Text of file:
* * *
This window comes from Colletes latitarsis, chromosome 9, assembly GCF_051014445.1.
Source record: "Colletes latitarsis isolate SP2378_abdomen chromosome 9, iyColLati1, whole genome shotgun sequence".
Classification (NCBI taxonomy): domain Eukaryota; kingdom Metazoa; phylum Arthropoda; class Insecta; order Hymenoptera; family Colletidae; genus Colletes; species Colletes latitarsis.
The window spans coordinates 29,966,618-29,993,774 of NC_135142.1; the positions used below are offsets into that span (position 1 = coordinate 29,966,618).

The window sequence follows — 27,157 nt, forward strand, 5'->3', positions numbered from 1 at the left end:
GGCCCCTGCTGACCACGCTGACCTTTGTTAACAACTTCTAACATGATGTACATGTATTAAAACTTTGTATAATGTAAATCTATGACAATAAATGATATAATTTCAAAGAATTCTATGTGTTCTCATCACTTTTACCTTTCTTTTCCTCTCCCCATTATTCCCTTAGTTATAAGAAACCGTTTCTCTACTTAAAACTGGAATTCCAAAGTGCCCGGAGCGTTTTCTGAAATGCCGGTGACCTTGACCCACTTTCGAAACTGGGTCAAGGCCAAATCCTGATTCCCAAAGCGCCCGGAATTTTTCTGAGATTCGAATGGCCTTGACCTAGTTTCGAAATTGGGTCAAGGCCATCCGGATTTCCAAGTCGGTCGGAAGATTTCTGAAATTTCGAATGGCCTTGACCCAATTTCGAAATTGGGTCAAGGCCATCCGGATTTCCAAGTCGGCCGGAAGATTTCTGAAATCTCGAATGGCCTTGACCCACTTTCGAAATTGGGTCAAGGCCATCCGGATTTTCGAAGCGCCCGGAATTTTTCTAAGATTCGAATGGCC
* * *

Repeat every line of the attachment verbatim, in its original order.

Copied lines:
This window comes from Colletes latitarsis, chromosome 9, assembly GCF_051014445.1.
Source record: "Colletes latitarsis isolate SP2378_abdomen chromosome 9, iyColLati1, whole genome shotgun sequence".
Classification (NCBI taxonomy): domain Eukaryota; kingdom Metazoa; phylum Arthropoda; class Insecta; order Hymenoptera; family Colletidae; genus Colletes; species Colletes latitarsis.
The window spans coordinates 29,966,618-29,993,774 of NC_135142.1; the positions used below are offsets into that span (position 1 = coordinate 29,966,618).

The window sequence follows — 27,157 nt, forward strand, 5'->3', positions numbered from 1 at the left end:
GGCCCCTGCTGACCACGCTGACCTTTGTTAACAACTTCTAACATGATGTACATGTATTAAAACTTTGTATAATGTAAATCTATGACAATAAATGATATAATTTCAAAGAATTCTATGTGTTCTCATCACTTTTACCTTTCTTTTCCTCTCCCCATTATTCCCTTAGTTATAAGAAACCGTTTCTCTACTTAAAACTGGAATTCCAAAGTGCCCGGAGCGTTTTCTGAAATGCCGGTGACCTTGACCCACTTTCGAAACTGGGTCAAGGCCAAATCCTGATTCCCAAAGCGCCCGGAATTTTTCTGAGATTCGAATGGCCTTGACCTAGTTTCGAAATTGGGTCAAGGCCATCCGGATTTCCAAGTCGGTCGGAAGATTTCTGAAATTTCGAATGGCCTTGACCCAATTTCGAAATTGGGTCAAGGCCATCCGGATTTCCAAGTCGGCCGGAAGATTTCTGAAATCTCGAATGGCCTTGACCCACTTTCGAAATTGGGTCAAGGCCATCCGGATTTTCGAAGCGCCCGGAATTTTTCTAAGATTCGAATGGCC